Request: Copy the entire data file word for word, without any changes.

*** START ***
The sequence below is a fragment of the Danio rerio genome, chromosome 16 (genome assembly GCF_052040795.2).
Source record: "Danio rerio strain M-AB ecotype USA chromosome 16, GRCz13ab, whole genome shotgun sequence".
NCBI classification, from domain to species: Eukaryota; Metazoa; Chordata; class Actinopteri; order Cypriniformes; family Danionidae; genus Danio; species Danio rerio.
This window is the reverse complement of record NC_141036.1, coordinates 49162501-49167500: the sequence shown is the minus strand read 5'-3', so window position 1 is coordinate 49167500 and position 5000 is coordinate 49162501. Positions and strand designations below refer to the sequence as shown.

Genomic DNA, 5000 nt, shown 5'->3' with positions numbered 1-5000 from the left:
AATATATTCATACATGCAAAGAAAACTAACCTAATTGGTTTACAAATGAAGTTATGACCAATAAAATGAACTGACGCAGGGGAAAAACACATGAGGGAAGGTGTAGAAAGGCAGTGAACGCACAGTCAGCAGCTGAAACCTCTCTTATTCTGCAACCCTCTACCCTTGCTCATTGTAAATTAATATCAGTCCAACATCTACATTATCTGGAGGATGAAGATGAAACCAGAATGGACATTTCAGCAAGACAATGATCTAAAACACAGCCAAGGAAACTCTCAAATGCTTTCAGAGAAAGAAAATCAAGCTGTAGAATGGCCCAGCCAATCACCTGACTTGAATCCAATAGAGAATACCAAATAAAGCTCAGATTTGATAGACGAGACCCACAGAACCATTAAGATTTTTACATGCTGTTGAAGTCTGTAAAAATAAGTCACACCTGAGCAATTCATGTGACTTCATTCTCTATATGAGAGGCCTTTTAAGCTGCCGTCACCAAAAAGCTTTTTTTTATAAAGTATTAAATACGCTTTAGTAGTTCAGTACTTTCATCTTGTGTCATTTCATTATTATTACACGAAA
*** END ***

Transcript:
The sequence below is a fragment of the Danio rerio genome, chromosome 16 (genome assembly GCF_052040795.2).
Source record: "Danio rerio strain M-AB ecotype USA chromosome 16, GRCz13ab, whole genome shotgun sequence".
NCBI classification, from domain to species: Eukaryota; Metazoa; Chordata; class Actinopteri; order Cypriniformes; family Danionidae; genus Danio; species Danio rerio.
This window is the reverse complement of record NC_141036.1, coordinates 49162501-49167500: the sequence shown is the minus strand read 5'-3', so window position 1 is coordinate 49167500 and position 5000 is coordinate 49162501. Positions and strand designations below refer to the sequence as shown.

Genomic DNA, 5000 nt, shown 5'->3' with positions numbered 1-5000 from the left:
AATATATTCATACATGCAAAGAAAACTAACCTAATTGGTTTACAAATGAAGTTATGACCAATAAAATGAACTGACGCAGGGGAAAAACACATGAGGGAAGGTGTAGAAAGGCAGTGAACGCACAGTCAGCAGCTGAAACCTCTCTTATTCTGCAACCCTCTACCCTTGCTCATTGTAAATTAATATCAGTCCAACATCTACATTATCTGGAGGATGAAGATGAAACCAGAATGGACATTTCAGCAAGACAATGATCTAAAACACAGCCAAGGAAACTCTCAAATGCTTTCAGAGAAAGAAAATCAAGCTGTAGAATGGCCCAGCCAATCACCTGACTTGAATCCAATAGAGAATACCAAATAAAGCTCAGATTTGATAGACGAGACCCACAGAACCATTAAGATTTTTACATGCTGTTGAAGTCTGTAAAAATAAGTCACACCTGAGCAATTCATGTGACTTCATTCTCTATATGAGAGGCCTTTTAAGCTGCCGTCACCAAAAAGCTTTTTTTTATAAAGTATTAAATACGCTTTAGTAGTTCAGTACTTTCATCTTGTGTCATTTCATTATTATTACACGAAA